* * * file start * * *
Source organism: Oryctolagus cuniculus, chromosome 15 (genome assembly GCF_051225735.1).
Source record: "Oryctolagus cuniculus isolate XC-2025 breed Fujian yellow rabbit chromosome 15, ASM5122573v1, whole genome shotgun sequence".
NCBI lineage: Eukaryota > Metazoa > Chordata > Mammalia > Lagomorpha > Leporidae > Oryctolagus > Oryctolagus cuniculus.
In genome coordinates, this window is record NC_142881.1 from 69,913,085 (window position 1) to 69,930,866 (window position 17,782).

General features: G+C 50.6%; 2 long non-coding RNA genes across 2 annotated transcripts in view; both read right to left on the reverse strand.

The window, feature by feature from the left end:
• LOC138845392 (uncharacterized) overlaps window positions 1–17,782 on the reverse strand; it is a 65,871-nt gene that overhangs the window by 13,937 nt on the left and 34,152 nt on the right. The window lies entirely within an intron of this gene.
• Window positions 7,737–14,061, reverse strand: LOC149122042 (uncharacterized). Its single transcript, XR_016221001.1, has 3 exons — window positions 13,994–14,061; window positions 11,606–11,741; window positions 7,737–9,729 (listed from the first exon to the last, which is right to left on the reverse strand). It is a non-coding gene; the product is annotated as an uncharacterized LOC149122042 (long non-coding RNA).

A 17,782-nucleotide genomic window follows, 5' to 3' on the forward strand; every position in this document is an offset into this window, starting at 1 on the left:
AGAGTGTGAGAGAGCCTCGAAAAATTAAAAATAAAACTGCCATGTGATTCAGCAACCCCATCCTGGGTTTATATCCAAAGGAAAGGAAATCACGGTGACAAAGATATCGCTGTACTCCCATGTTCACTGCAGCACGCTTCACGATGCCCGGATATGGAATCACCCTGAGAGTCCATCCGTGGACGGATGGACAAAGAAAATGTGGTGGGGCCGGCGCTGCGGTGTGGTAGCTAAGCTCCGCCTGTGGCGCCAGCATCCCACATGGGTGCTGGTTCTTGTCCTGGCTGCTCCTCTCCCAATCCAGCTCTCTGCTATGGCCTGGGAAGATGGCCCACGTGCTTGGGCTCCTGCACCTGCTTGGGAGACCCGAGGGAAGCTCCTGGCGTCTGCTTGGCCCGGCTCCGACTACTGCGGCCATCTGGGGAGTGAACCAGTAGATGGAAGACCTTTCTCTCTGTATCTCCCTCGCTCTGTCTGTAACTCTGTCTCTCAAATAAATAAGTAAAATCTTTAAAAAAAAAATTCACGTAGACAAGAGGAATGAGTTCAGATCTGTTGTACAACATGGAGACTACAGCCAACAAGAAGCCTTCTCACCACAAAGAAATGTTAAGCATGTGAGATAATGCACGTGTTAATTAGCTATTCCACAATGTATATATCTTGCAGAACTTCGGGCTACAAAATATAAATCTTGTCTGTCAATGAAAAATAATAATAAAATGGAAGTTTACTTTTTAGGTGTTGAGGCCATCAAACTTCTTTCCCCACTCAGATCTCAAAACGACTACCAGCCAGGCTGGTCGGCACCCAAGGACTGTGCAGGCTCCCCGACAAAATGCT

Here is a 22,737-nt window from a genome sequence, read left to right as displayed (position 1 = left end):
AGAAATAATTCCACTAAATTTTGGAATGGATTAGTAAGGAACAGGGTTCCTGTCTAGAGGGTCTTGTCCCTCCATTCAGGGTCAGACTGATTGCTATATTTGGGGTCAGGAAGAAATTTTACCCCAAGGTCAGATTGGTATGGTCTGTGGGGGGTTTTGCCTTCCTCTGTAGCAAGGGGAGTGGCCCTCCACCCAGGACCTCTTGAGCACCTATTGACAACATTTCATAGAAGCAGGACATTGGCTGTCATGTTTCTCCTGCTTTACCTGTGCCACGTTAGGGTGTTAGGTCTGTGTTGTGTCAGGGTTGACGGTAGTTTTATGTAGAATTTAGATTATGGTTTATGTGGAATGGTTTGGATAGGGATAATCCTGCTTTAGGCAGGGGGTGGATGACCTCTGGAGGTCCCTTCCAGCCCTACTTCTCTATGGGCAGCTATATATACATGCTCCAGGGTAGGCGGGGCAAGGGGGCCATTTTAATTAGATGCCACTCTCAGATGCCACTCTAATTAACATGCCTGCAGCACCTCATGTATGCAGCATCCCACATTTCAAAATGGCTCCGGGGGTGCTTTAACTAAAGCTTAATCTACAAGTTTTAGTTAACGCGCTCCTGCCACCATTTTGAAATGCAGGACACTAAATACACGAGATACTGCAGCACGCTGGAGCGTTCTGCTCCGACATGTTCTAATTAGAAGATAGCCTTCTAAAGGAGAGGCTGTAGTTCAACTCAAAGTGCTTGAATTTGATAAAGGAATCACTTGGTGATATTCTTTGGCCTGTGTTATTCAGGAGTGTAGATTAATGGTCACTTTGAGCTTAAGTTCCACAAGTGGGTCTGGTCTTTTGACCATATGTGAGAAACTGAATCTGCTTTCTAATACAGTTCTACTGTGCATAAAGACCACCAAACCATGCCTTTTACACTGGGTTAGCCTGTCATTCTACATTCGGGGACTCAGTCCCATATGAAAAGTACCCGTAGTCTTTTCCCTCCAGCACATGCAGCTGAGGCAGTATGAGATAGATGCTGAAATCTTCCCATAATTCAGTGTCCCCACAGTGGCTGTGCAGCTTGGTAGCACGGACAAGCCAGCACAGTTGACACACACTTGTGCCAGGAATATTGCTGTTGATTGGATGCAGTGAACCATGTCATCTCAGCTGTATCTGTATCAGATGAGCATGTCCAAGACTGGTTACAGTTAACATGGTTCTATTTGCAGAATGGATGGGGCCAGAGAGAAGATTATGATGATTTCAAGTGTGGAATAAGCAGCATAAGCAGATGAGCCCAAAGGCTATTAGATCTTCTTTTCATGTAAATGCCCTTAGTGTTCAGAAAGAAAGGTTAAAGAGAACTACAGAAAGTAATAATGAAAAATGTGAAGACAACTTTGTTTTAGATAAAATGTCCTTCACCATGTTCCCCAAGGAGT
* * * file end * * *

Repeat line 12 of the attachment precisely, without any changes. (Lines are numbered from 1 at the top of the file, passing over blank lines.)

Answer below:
AGAAATAATTCCACTAAATTTTGGAATGGATTAGTAAGGAACAGGGTTCCTGTCTAGAGGGTCTTGTCCCTCCATTCAGGGTCAGACTGATTGCTATATTTGGGGTCAGGAAGAAATTTTACCCCAAGGTCAGATTGGTATGGTCTGTGGGGGGTTTTGCCTTCCTCTGTAGCAAGGGGAGTGGCCCTCCACCCAGGACCTCTTGAGCACCTATTGACAACATTTCATAGAAGCAGGACATTGGCTGTCATGTTTCTCCTGCTTTACCTGTGCCACGTTAGGGTGTTAGGTCTGTGTTGTGTCAGGGTTGACGGTAGTTTTATGTAGAATTTAGATTATGGTTTATGTGGAATGGTTTGGATAGGGATAATCCTGCTTTAGGCAGGGGGTGGATGACCTCTGGAGGTCCCTTCCAGCCCTACTTCTCTATGGGCAGCTATATATACATGCTCCAGGGTAGGCGGGGCAAGGGGGCCATTTTAATTAGATGCCACTCTCAGATGCCACTCTAATTAACATGCCTGCAGCACCTCATGTATGCAGCATCCCACATTTCAAAATGGCTCCGGGGGTGCTTTAACTAAAGCTTAATCTACAAGTTTTAGTTAACGCGCTCCTGCCACCATTTTGAAATGCAGGACACTAAATACACGAGATACTGCAGCACGCTGGAGCGTTCTGCTCCGACATGTTCTAATTAGAAGATAGCCTTCTAAAGGAGAGGCTGTAGTTCAACTCAAAGTGCTTGAATTTGATAAAGGAATCACTTGGTGATATTCTTTGGCCTGTGTTATTCAGGAGTGTAGATTAATGGTCACTTTGAGCTTAAGTTCCACAAGTGGGTCTGGTCTTTTGACCATATGTGAGAAACTGAATCTGCTTTCTAATACAGTTCTACTGTGCATAAAGACCACCAAACCATGCCTTTTACACTGGGTTAGCCTGTCATTCTACATTCGGGGACTCAGTCCCATATGAAAAGTACCCGTAGTCTTTTCCCTCCAGCACATGCAGCTGAGGCAGTATGAGATAGATGCTGAAATCTTCCCATAATTCAGTGTCCCCACAGTGGCTGTGCAGCTTGGTAGCACGGACAAGCCAGCACAGTTGACACACACTTGTGCCAGGAATATTGCTGTTGATTGGATGCAGTGAACCATGTCATCTCAGCTGTATCTGTATCAGATGAGCATGTCCAAGACTGGTTACAGTTAACATGGTTCTATTTGCAGAATGGATGGGGCCAGAGAGAAGATTATGATGATTTCAAGTGTGGAATAAGCAGCATAAGCAGATGAGCCCAAAGGCTATTAGATCTTCTTTTCATGTAAATGCCCTTAGTGTTCAGAAAGAAAGGTTAAAGAGAACTACAGAAAGTAATAATGAAAAATGTGAAGACAACTTTGTTTTAGATAAAATGTCCTTCACCATGTTCCCCAAGGAGT